Court won’t allow broadcasters to move controversial ads
WASHINGTON, D.C.–The U.S. Court of Appeals in mid-September overturned an FCC ruling that allowed broadcast licensees to use their own discretion in determining whether or not a political advertisement is indecent and whether it should be aired during “safe harbor” hours. The case concerned a candidate’s attempt to air political ads that showed photographs of aborted fetuses.
The appellate court found that the FCC decision violated rules guaranteeing candidates reasonable access to air time. Because the FCC rule permitted broadcasters to determine air time for some political advertisements based on content, the court also found the FCC violated anti-censorship provisions which prohibit broadcasters from exercising editorial control over advertising, and “equal opportunity” rules, which require broadcasters to provide periods of equal audience potential to candidates. It also found that there was no evidence to support the claim that advertisements containing photographs of aborted fetuses could prove harmful to children.
The case was brought by Daniel Becker, a Georgia Republican running for a seat in the U.S. House of Representatives in October 1992, who had been denied air time for a 30-minute anti-abortion commercial that he wanted shown after a Sunday afternoon football game.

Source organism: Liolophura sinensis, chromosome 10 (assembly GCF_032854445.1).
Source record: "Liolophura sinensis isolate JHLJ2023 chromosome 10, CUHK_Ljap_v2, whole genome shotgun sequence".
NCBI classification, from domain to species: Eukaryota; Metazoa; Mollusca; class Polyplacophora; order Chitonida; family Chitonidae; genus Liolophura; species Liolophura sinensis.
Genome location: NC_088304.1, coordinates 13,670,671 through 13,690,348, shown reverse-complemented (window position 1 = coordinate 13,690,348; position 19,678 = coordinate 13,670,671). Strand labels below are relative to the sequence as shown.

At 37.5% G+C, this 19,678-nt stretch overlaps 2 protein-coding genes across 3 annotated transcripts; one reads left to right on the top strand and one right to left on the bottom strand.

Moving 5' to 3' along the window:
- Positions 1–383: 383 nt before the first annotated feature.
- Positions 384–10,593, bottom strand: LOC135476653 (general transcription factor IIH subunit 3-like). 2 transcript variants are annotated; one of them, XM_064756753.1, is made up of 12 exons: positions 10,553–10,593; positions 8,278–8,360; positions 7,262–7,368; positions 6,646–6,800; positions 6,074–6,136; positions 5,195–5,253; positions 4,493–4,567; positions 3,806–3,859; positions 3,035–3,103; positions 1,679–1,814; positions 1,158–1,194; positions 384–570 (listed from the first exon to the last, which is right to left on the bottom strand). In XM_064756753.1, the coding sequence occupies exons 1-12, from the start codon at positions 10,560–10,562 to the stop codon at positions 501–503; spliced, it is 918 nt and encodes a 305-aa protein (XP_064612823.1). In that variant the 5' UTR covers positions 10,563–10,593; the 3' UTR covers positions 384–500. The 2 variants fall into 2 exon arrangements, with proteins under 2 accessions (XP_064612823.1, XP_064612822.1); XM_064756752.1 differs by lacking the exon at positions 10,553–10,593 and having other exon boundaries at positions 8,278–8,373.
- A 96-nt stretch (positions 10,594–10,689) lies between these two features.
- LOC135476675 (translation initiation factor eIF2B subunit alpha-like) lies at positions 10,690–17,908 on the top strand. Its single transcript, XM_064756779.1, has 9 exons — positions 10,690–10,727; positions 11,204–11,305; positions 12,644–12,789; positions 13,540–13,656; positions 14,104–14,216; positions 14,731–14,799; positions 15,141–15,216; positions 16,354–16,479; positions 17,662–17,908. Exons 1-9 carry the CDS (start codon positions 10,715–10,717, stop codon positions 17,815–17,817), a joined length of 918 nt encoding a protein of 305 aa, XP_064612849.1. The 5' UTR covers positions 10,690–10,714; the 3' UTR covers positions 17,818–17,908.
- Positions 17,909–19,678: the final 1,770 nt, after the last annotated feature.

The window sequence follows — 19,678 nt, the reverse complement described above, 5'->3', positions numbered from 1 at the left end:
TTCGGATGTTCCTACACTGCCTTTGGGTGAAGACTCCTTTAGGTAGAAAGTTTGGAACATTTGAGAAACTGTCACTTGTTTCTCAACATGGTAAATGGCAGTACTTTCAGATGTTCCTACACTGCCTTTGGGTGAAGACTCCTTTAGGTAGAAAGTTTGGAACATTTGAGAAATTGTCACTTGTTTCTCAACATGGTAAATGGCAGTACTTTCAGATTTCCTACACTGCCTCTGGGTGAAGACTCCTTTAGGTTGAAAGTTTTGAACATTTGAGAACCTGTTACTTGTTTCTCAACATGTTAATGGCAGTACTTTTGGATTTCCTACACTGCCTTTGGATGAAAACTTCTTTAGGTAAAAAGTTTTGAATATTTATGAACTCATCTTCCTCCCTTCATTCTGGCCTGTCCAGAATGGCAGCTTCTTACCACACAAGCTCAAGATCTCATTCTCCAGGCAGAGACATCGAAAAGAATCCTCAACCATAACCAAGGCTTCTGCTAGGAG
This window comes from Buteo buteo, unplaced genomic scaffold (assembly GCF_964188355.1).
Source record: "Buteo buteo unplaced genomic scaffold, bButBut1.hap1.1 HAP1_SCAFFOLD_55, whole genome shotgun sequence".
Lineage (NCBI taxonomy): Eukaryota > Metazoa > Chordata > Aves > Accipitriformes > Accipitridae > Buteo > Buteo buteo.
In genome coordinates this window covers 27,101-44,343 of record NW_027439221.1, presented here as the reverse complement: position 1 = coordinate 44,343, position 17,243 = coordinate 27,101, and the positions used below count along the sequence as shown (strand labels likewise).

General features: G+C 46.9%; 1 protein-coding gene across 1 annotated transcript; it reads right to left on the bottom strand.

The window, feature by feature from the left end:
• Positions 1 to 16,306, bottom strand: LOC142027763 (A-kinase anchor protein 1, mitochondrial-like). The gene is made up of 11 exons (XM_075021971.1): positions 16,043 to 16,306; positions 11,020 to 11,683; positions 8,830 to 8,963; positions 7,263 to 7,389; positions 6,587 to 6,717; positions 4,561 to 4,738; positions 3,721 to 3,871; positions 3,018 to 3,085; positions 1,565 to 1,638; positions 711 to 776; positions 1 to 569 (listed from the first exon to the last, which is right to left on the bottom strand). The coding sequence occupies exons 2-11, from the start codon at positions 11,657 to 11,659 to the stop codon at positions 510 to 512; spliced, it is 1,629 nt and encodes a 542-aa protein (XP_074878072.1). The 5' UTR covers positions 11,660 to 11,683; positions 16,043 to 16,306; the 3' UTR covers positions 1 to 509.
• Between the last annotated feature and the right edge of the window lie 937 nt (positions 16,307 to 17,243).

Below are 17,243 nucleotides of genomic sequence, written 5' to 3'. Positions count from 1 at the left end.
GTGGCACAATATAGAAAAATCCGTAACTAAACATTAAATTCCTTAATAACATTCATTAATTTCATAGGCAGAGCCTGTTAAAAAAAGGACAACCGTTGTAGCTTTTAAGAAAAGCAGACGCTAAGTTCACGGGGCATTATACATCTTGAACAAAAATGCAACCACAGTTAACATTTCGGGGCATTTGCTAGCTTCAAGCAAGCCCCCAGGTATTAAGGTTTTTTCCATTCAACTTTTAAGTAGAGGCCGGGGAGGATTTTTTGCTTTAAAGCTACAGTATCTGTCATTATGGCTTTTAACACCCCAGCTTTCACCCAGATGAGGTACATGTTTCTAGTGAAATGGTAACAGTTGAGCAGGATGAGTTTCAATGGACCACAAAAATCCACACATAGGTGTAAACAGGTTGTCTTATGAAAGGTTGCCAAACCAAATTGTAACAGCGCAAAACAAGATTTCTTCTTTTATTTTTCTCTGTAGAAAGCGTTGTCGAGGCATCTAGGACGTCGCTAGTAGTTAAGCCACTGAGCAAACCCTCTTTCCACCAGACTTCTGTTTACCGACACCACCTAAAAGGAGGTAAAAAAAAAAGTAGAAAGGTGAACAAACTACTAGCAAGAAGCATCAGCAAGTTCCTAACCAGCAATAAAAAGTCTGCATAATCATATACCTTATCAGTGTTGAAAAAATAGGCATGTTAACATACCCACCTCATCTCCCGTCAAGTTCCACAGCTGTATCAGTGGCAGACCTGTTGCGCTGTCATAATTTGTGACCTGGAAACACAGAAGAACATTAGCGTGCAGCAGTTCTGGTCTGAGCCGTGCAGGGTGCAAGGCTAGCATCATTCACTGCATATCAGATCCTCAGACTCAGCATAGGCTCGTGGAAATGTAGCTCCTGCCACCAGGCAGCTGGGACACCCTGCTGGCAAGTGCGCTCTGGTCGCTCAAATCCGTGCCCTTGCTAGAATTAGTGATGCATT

Because it had received numerous calls from viewers complaining about the graphic depiction of aborted fetuses in Becker’s commercial that aired in July 1992, WAGA-TV asked the FCC to issue a ruling concerning the rights broadcast licensees have to channel a political advertisement to a time when fewer children would be in the audience.
After the FCC’s Mass Media Bureau ruled in Becker’s favor, attorneys for several television and radio stations asked the commission to review the bureau’s decision. Becker also complained to the FCC after WAGA again refused to air an ad after the FCC decision. The FCC then concluded that it was not unreasonable for a station to channel an advertisement that could be harmful to children to a different air time.
In early October, FCC attorneys had not determined whether to ask the court for a review of the decision. (Becker v. FCC; Media Intervenor’s Counsel: Irving Gastfreund, Washington, D.C.)